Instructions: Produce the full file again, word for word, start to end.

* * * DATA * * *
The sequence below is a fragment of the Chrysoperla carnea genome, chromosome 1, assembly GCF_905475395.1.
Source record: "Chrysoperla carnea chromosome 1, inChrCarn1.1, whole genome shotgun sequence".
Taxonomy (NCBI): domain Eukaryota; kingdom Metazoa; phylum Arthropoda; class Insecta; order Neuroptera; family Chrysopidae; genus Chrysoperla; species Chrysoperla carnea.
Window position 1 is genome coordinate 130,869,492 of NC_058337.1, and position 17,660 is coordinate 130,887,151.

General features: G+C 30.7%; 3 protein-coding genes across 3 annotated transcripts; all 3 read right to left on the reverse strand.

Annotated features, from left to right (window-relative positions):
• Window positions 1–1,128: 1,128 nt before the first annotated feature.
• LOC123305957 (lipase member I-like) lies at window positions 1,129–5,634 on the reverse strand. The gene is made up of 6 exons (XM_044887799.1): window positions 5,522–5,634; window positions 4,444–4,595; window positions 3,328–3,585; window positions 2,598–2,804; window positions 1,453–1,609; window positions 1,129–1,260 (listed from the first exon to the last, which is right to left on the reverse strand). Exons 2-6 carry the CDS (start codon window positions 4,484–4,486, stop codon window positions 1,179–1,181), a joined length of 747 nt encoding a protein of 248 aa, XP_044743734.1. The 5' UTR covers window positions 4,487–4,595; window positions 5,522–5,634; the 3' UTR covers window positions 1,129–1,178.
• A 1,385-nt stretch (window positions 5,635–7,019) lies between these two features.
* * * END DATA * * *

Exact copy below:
The sequence below is a fragment of the Chrysoperla carnea genome, chromosome 1, assembly GCF_905475395.1.
Source record: "Chrysoperla carnea chromosome 1, inChrCarn1.1, whole genome shotgun sequence".
Taxonomy (NCBI): domain Eukaryota; kingdom Metazoa; phylum Arthropoda; class Insecta; order Neuroptera; family Chrysopidae; genus Chrysoperla; species Chrysoperla carnea.
Window position 1 is genome coordinate 130,869,492 of NC_058337.1, and position 17,660 is coordinate 130,887,151.

General features: G+C 30.7%; 3 protein-coding genes across 3 annotated transcripts; all 3 read right to left on the reverse strand.

Annotated features, from left to right (window-relative positions):
• Window positions 1–1,128: 1,128 nt before the first annotated feature.
• LOC123305957 (lipase member I-like) lies at window positions 1,129–5,634 on the reverse strand. The gene is made up of 6 exons (XM_044887799.1): window positions 5,522–5,634; window positions 4,444–4,595; window positions 3,328–3,585; window positions 2,598–2,804; window positions 1,453–1,609; window positions 1,129–1,260 (listed from the first exon to the last, which is right to left on the reverse strand). Exons 2-6 carry the CDS (start codon window positions 4,484–4,486, stop codon window positions 1,179–1,181), a joined length of 747 nt encoding a protein of 248 aa, XP_044743734.1. The 5' UTR covers window positions 4,487–4,595; window positions 5,522–5,634; the 3' UTR covers window positions 1,129–1,178.
• A 1,385-nt stretch (window positions 5,635–7,019) lies between these two features.